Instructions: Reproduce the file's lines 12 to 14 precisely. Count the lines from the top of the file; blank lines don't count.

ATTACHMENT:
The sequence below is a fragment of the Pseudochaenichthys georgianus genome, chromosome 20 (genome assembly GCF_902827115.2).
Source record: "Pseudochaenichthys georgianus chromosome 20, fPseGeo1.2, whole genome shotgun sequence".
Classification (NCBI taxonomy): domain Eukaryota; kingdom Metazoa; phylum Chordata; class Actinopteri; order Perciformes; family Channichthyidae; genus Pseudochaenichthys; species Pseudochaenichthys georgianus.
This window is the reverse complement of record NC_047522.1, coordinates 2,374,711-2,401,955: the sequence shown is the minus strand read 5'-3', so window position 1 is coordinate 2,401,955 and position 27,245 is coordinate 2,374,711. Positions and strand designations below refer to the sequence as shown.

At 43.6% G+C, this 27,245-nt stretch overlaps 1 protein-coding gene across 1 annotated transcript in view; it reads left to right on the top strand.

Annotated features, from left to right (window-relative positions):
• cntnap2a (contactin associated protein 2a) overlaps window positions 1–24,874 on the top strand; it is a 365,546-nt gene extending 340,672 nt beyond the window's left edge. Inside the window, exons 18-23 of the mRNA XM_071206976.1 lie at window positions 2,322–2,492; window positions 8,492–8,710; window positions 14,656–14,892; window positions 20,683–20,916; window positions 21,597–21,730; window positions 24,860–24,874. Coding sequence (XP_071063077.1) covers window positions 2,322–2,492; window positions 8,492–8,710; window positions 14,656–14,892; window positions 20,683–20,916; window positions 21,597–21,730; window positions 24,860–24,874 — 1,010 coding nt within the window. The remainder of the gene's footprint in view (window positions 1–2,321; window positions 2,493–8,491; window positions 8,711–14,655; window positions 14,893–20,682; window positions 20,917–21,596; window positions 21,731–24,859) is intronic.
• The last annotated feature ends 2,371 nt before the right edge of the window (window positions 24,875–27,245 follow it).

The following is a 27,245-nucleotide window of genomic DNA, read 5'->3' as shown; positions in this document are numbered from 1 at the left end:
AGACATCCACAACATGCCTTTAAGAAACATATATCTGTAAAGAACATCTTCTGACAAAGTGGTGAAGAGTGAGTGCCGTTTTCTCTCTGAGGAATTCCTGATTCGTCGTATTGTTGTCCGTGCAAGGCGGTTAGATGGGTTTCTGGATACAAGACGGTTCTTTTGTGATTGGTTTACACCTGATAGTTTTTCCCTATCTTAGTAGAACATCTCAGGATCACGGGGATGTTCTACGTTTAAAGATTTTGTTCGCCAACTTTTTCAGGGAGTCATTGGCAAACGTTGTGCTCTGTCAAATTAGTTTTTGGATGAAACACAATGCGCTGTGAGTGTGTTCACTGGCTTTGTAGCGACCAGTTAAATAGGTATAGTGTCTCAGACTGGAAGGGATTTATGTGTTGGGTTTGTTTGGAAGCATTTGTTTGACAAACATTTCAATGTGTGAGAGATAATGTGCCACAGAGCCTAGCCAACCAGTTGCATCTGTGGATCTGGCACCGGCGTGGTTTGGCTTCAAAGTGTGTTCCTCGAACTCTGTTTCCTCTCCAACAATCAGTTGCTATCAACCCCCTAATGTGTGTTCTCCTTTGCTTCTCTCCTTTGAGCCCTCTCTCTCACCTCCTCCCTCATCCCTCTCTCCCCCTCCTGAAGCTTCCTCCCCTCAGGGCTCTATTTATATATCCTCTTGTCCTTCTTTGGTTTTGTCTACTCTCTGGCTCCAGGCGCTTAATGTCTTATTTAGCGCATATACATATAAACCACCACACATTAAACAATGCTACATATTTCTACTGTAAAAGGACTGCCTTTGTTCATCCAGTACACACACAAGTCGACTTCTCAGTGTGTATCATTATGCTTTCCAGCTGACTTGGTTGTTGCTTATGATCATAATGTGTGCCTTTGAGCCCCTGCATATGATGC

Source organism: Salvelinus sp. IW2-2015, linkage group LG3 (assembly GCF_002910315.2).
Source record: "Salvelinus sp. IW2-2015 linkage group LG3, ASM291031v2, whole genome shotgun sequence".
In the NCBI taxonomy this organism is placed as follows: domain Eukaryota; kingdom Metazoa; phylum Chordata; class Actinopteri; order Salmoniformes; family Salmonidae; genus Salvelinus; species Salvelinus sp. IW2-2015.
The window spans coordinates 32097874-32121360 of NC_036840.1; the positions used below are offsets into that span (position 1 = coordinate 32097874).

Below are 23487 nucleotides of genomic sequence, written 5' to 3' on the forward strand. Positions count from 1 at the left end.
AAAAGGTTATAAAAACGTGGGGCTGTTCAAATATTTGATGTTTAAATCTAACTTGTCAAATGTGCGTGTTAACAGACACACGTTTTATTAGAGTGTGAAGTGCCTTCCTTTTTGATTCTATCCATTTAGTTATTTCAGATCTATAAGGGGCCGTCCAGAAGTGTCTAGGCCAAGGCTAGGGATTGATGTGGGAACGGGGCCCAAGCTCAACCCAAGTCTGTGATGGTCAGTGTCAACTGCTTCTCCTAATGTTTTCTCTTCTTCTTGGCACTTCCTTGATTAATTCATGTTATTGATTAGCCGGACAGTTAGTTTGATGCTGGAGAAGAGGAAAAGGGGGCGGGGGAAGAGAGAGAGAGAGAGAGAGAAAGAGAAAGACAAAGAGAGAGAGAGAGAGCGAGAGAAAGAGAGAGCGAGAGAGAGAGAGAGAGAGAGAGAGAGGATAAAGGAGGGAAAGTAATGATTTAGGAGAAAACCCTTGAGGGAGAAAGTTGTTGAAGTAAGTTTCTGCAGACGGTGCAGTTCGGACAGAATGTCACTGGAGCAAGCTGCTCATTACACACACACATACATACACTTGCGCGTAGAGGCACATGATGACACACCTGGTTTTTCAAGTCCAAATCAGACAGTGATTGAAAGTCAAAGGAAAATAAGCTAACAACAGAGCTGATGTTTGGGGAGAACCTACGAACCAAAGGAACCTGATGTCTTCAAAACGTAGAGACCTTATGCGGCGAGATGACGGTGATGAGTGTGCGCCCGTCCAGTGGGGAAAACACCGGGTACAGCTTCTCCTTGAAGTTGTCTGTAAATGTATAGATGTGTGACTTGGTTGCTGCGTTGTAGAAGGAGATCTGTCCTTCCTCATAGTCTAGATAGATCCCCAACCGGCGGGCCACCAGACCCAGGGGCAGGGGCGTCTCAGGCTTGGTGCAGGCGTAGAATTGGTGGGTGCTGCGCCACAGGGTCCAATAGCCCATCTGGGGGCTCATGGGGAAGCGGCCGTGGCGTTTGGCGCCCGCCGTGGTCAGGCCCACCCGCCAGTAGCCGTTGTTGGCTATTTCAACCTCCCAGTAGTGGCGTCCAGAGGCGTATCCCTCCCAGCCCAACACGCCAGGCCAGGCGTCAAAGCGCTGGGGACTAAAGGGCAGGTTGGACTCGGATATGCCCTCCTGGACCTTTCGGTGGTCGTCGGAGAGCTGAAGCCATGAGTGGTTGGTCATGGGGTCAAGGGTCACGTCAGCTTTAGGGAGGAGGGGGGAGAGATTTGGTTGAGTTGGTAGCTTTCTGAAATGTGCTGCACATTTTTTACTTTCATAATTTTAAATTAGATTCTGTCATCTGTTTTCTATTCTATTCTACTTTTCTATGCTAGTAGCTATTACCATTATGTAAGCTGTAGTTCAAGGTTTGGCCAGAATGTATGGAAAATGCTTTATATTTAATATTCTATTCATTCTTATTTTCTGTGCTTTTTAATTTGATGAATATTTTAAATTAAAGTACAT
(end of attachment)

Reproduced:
Source record: "Salvelinus sp. IW2-2015 linkage group LG3, ASM291031v2, whole genome shotgun sequence".
In the NCBI taxonomy this organism is placed as follows: domain Eukaryota; kingdom Metazoa; phylum Chordata; class Actinopteri; order Salmoniformes; family Salmonidae; genus Salvelinus; species Salvelinus sp. IW2-2015.
The window spans coordinates 32097874-32121360 of NC_036840.1; the positions used below are offsets into that span (position 1 = coordinate 32097874).